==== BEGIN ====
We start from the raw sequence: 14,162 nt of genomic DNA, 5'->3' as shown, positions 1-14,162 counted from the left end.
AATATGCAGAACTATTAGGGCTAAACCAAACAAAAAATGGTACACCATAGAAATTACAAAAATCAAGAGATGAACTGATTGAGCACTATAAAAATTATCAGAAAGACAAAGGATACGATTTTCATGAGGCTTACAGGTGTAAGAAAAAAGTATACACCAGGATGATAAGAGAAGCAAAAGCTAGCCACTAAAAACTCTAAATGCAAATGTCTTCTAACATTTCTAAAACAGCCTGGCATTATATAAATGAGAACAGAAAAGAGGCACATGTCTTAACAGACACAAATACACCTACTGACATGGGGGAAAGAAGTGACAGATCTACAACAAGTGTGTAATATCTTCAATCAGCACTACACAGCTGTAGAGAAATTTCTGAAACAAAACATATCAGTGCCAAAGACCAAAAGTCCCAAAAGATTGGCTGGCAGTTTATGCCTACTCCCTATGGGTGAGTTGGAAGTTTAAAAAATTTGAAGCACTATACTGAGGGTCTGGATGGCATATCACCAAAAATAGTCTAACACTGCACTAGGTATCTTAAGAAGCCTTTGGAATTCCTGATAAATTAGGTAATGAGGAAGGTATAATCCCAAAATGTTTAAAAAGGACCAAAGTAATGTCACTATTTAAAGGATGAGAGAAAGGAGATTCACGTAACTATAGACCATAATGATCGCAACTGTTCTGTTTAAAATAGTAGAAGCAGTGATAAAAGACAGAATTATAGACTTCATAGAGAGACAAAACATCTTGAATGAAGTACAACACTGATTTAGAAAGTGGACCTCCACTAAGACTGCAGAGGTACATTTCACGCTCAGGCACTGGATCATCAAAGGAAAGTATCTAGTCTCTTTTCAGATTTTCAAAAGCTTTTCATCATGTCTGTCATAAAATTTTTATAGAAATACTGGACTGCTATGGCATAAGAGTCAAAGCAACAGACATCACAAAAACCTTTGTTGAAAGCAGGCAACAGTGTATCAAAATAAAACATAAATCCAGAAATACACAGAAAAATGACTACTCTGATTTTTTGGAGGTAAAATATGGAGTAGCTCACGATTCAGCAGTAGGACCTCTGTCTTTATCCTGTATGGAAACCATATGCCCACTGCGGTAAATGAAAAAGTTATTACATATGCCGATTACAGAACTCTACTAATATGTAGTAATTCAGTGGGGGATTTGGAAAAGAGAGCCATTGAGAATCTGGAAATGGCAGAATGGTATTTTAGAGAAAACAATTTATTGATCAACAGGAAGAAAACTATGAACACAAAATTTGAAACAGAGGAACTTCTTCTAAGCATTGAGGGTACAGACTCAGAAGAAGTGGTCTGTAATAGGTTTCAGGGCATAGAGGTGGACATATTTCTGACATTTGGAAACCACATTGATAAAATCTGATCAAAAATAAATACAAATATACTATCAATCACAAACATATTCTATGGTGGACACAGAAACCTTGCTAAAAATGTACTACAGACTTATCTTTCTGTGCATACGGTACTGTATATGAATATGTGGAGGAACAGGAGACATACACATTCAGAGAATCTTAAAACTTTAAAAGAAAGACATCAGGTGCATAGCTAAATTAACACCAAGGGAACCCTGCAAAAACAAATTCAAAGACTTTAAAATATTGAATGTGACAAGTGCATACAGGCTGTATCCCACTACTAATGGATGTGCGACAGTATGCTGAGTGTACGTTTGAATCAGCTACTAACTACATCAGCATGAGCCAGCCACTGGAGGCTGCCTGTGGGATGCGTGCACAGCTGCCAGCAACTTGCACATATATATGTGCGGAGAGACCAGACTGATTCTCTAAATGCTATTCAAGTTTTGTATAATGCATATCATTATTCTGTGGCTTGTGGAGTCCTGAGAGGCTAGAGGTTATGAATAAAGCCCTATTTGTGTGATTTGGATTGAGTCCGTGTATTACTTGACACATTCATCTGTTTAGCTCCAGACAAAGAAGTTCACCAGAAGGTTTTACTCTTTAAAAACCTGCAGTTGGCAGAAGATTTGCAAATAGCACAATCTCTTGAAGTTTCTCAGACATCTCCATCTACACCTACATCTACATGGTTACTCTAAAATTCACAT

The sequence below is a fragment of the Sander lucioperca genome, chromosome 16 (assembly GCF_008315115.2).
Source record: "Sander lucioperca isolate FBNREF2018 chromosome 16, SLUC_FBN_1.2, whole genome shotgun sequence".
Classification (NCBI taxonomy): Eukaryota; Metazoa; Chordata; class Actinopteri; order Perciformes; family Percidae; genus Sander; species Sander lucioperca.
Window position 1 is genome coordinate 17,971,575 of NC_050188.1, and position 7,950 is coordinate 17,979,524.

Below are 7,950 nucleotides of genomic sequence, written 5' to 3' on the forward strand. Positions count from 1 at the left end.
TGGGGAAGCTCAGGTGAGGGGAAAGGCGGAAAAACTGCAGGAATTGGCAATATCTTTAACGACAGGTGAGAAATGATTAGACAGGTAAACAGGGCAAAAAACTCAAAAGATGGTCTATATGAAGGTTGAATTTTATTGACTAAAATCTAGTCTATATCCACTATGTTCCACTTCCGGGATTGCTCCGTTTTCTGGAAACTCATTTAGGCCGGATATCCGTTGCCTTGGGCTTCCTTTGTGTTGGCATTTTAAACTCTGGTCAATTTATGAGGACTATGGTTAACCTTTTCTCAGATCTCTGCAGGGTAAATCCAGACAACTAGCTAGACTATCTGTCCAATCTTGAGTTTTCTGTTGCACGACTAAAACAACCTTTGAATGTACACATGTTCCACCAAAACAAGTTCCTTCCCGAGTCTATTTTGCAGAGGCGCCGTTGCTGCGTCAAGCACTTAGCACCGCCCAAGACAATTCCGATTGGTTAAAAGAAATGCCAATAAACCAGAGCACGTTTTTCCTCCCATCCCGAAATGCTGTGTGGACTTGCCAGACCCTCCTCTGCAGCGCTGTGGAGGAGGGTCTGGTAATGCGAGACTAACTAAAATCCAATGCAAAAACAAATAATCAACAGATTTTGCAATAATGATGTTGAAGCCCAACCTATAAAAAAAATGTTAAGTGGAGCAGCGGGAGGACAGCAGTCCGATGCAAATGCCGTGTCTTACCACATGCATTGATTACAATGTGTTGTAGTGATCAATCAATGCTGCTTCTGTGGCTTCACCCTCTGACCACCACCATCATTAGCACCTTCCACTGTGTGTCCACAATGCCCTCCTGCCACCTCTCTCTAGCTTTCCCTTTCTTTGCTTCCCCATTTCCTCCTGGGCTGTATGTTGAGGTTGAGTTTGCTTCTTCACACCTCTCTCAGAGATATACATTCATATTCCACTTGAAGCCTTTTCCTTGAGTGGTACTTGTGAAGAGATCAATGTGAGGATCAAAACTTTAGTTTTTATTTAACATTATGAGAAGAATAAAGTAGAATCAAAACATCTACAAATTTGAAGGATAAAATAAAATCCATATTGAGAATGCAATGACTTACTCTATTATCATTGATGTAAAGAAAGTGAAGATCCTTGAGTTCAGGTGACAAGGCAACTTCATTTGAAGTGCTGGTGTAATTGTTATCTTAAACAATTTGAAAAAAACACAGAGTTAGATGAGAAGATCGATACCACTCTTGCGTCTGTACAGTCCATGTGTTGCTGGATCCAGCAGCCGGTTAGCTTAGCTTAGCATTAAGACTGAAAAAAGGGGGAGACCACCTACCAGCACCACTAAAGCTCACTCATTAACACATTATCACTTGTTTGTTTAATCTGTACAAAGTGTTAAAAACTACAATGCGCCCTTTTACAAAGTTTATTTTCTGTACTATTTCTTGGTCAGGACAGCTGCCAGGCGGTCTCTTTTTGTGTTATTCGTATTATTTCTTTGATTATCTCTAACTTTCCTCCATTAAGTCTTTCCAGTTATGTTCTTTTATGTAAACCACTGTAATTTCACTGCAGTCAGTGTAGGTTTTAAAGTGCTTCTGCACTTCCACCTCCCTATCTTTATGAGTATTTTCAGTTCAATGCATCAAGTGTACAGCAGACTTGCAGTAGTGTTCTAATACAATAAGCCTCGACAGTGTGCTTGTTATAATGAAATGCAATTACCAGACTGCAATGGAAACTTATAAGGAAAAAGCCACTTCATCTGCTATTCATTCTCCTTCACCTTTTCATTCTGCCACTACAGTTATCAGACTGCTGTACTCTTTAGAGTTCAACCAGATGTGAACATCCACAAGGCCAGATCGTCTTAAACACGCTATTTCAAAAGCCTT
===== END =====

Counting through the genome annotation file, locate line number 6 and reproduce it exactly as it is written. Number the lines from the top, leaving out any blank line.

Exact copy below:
Window position 1 is genome coordinate 17,971,575 of NC_050188.1, and position 7,950 is coordinate 17,979,524.